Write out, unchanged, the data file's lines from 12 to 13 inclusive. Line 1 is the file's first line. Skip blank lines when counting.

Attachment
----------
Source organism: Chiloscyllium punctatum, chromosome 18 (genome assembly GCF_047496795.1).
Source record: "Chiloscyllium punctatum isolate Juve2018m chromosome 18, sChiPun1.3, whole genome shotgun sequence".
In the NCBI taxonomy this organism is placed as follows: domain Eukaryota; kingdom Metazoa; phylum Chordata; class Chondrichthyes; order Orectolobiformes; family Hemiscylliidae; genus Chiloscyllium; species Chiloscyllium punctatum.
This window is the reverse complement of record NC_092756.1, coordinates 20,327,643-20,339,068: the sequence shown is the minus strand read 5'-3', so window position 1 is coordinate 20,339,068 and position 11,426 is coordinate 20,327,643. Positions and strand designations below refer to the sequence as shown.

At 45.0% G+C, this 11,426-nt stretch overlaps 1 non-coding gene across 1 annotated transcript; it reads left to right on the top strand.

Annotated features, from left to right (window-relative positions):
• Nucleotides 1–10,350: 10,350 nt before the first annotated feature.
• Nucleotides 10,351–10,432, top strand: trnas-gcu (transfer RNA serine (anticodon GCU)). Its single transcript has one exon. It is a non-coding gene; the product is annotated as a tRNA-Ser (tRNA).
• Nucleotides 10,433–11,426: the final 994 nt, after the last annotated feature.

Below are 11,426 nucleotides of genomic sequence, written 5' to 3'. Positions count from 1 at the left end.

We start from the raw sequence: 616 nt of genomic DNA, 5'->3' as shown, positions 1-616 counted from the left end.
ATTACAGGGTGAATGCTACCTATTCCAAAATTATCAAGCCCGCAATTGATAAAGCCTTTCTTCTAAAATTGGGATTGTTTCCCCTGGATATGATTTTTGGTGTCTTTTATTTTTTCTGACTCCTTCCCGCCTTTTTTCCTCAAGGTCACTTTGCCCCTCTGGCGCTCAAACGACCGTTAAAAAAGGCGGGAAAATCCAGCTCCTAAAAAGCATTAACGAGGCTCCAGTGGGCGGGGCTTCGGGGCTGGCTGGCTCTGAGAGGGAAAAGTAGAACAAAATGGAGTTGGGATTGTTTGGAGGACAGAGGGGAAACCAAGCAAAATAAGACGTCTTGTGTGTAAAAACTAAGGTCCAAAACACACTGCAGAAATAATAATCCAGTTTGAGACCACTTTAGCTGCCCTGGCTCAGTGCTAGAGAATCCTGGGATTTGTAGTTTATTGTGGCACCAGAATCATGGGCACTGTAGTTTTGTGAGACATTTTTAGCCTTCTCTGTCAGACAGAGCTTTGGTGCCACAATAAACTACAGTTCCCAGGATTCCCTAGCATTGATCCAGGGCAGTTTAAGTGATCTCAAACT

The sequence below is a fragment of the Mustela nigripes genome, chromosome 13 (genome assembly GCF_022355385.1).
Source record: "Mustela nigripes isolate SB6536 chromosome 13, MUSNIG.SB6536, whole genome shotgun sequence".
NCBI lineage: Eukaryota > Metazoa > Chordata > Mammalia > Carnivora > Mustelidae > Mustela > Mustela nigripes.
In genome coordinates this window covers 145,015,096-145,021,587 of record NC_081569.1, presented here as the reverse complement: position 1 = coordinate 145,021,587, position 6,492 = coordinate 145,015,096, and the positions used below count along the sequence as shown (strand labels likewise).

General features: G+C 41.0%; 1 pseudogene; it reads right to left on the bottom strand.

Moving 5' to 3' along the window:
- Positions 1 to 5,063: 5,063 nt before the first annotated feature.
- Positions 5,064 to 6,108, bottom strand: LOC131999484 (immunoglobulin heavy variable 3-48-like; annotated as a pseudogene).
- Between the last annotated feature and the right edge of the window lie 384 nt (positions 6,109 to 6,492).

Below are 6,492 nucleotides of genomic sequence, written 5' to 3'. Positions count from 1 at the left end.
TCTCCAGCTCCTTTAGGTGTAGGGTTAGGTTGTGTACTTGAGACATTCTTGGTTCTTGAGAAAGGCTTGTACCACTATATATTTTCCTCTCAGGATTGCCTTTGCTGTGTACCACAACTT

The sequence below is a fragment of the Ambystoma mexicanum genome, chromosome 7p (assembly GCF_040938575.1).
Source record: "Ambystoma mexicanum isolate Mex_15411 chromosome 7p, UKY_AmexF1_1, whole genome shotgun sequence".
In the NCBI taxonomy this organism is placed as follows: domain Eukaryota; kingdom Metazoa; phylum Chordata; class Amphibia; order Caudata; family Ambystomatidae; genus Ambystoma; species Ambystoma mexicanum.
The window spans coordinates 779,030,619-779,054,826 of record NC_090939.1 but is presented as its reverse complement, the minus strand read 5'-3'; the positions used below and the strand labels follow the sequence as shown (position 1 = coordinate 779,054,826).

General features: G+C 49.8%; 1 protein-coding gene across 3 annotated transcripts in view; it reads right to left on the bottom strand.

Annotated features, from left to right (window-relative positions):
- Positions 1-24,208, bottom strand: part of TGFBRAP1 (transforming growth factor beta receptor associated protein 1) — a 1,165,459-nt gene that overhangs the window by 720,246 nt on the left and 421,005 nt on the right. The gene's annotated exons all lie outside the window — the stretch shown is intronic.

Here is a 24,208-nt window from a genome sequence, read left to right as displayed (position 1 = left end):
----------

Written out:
ATTACAGGGTGAATGCTACCTATTCCAAAATTATCAAGCCCGCAATTGATAAAGCCTTTCTTCTAAAATTGGGATTGTTTCCCCTGGATATGATTTTTGGTGTCTTTTATTTTTTCTGACTCCTTCCCGCCTTTTTTCCTCAAGGTCACTTTGCCCCTCTGGCGCTCAAACGACCGTTAAAAAAGGCGGGAAAATCCAGCTCCTAAAAAGCATTAACGAGGCTCCAGTGGGCGGGGCTTCGGGGCTGGCTGGCTCTGAGAGGGAAAAGTAGAACAAAATGGAGTTGGGATTGTTTGGAGGACAGAGGGGAAACCAAGCAAAATAAGACGTCTTGTGTGTAAAAACTAAGGTCCAAAACACACTGCAGAAATAATAATCCAGTTTGAGACCACTTTAGCTGCCCTGGCTCAGTGCTAGAGAATCCTGGGATTTGTAGTTTATTGTGGCACCAGAATCATGGGCACTGTAGTTTTGTGAGACATTTTTAGCCTTCTCTGTCAGACAGAGCTTTGGTGCCACAATAAACTACAGTTCCCAGGATTCCCTAGCATTGATCCAGGGCAGTTTAAGTGATCTCAAACT

The sequence below is a fragment of the Mustela nigripes genome, chromosome 13 (genome assembly GCF_022355385.1).